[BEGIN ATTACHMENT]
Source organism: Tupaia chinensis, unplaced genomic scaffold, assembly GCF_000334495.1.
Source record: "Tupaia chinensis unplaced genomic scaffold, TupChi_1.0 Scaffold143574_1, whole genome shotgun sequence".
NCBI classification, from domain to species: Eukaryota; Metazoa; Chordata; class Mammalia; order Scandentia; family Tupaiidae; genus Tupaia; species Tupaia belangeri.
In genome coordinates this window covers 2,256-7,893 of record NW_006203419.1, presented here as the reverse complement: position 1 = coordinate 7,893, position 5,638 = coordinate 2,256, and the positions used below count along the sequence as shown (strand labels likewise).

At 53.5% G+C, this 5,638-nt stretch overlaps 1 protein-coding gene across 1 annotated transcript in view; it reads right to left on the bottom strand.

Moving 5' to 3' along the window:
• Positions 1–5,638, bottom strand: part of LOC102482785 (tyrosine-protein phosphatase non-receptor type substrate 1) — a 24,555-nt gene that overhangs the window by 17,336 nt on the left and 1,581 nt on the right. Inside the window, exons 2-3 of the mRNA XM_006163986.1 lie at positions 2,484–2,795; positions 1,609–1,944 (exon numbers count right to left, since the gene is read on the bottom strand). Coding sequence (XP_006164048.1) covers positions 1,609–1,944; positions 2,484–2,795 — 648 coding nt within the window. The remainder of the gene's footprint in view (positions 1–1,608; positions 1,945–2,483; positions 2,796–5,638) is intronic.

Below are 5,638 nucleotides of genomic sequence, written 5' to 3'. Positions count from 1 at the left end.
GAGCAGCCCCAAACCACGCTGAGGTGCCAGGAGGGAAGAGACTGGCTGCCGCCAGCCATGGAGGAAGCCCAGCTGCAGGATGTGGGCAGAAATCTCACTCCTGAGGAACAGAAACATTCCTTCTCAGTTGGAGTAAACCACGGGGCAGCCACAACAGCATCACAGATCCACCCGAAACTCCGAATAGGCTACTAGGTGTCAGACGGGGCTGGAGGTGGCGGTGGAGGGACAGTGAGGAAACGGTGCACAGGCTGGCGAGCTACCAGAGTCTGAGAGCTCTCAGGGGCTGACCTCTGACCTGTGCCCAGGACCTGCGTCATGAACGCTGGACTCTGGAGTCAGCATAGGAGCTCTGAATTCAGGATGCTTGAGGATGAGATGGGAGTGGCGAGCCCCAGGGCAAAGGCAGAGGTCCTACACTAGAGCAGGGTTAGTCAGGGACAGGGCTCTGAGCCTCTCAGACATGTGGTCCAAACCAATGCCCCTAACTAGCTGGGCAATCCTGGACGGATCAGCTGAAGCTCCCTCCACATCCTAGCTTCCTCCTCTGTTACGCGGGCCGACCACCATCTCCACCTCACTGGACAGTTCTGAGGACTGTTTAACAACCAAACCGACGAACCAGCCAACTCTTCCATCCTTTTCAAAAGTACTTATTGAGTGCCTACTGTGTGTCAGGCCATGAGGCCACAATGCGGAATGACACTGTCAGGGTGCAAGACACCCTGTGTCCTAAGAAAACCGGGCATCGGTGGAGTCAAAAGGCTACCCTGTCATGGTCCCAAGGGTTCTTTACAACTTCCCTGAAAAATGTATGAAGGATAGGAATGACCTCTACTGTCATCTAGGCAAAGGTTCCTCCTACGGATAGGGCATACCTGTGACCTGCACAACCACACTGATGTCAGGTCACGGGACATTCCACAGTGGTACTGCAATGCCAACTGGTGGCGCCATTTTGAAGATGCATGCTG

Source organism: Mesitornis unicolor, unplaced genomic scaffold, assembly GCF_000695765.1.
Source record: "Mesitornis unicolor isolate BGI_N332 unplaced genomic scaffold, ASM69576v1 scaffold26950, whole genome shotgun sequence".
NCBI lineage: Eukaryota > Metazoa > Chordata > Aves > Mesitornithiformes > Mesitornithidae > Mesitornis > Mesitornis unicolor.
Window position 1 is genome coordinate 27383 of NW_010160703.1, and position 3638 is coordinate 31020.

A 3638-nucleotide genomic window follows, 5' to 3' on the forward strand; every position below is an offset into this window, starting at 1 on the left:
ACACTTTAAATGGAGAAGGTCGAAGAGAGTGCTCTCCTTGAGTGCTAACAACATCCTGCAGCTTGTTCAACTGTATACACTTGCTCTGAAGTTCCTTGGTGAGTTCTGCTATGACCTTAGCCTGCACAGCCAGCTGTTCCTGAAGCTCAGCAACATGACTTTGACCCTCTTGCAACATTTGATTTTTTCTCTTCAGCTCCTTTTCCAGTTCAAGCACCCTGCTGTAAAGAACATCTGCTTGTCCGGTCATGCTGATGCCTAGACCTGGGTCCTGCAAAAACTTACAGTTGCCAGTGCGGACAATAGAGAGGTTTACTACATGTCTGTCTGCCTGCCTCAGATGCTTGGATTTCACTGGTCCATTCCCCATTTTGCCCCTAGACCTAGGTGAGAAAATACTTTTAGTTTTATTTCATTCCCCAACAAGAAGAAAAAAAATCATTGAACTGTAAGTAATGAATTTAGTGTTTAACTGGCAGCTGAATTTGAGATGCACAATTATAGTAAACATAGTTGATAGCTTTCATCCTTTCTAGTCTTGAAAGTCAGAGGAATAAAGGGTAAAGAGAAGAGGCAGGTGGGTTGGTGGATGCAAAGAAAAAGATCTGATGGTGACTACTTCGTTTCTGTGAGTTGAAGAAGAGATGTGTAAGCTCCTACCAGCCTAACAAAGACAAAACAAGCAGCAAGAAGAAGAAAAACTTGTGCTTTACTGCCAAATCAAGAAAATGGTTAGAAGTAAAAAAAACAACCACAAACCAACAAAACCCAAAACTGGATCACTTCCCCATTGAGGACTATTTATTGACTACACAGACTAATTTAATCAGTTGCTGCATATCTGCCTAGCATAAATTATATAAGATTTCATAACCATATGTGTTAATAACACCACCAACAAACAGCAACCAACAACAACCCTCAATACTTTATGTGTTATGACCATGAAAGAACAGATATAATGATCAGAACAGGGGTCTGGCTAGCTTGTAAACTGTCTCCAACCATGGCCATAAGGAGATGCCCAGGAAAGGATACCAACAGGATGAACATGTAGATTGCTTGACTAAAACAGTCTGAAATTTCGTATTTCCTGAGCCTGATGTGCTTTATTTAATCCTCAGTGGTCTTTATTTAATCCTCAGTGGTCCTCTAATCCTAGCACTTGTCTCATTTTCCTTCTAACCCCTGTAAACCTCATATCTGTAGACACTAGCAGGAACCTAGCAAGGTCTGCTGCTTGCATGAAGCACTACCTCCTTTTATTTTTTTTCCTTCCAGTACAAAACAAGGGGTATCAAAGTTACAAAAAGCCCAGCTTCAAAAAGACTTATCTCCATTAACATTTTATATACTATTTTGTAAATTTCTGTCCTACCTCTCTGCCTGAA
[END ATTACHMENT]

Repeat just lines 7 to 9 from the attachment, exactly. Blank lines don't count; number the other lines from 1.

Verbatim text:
• Positions 1–5,638, bottom strand: part of LOC102482785 (tyrosine-protein phosphatase non-receptor type substrate 1) — a 24,555-nt gene that overhangs the window by 17,336 nt on the left and 1,581 nt on the right. Inside the window, exons 2-3 of the mRNA XM_006163986.1 lie at positions 2,484–2,795; positions 1,609–1,944 (exon numbers count right to left, since the gene is read on the bottom strand). Coding sequence (XP_006164048.1) covers positions 1,609–1,944; positions 2,484–2,795 — 648 coding nt within the window. The remainder of the gene's footprint in view (positions 1–1,608; positions 1,945–2,483; positions 2,796–5,638) is intronic.

Below are 5,638 nucleotides of genomic sequence, written 5' to 3'. Positions count from 1 at the left end.
GAGCAGCCCCAAACCACGCTGAGGTGCCAGGAGGGAAGAGACTGGCTGCCGCCAGCCATGGAGGAAGCCCAGCTGCAGGATGTGGGCAGAAATCTCACTCCTGAGGAACAGAAACATTCCTTCTCAGTTGGAGTAAACCACGGGGCAGCCACAACAGCATCACAGATCCACCCGAAACTCCGAATAGGCTACTAGGTGTCAGACGGGGCTGGAGGTGGCGGTGGAGGGACAGTGAGGAAACGGTGCACAGGCTGGCGAGCTACCAGAGTCTGAGAGCTCTCAGGGGCTGACCTCTGACCTGTGCCCAGGACCTGCGTCATGAACGCTGGACTCTGGAGTCAGCATAGGAGCTCTGAATTCAGGATGCTTGAGGATGAGATGGGAGTGGCGAGCCCCAGGGCAAAGGCAGAGGTCCTACACTAGAGCAGGGTTAGTCAGGGACAGGGCTCTGAGCCTCTCAGACATGTGGTCCAAACCAATGCCCCTAACTAGCTGGGCAATCCTGGACGGATCAGCTGAAGCTCCCTCCACATCCTAGCTTCCTCCTCTGTTACGCGGGCCGACCACCATCTCCACCTCACTGGACAGTTCTGAGGACTGTTTAACAACCAAACCGACGAACCAGCCAACTCTTCCATCCTTTTCAAAAGTACTTATTGAGTGCCTACTGTGTGTCAGGCCATGAGGCCACAATGCGGAATGACACTGTCAGGGTGCAAGACACCCTGTGTCCTAAGAAAACCGGGCATCGGTGGAGTCAAAAGGCTACCCTGTCATGGTCCCAAGGGTTCTTTACAACTTCCCTGAAAAATGTATGAAGGATAGGAATGACCTCTACTGTCATCTAGGCAAAGGTTCCTCCTACGGATAGGGCATACCTGTGACCTGCACAACCACACTGATGTCAGGTCACGGGACATTCCACAGTGGTACTGCAATGCCAACTGGTGGCGCCATTTTGAAGATGCATGCTG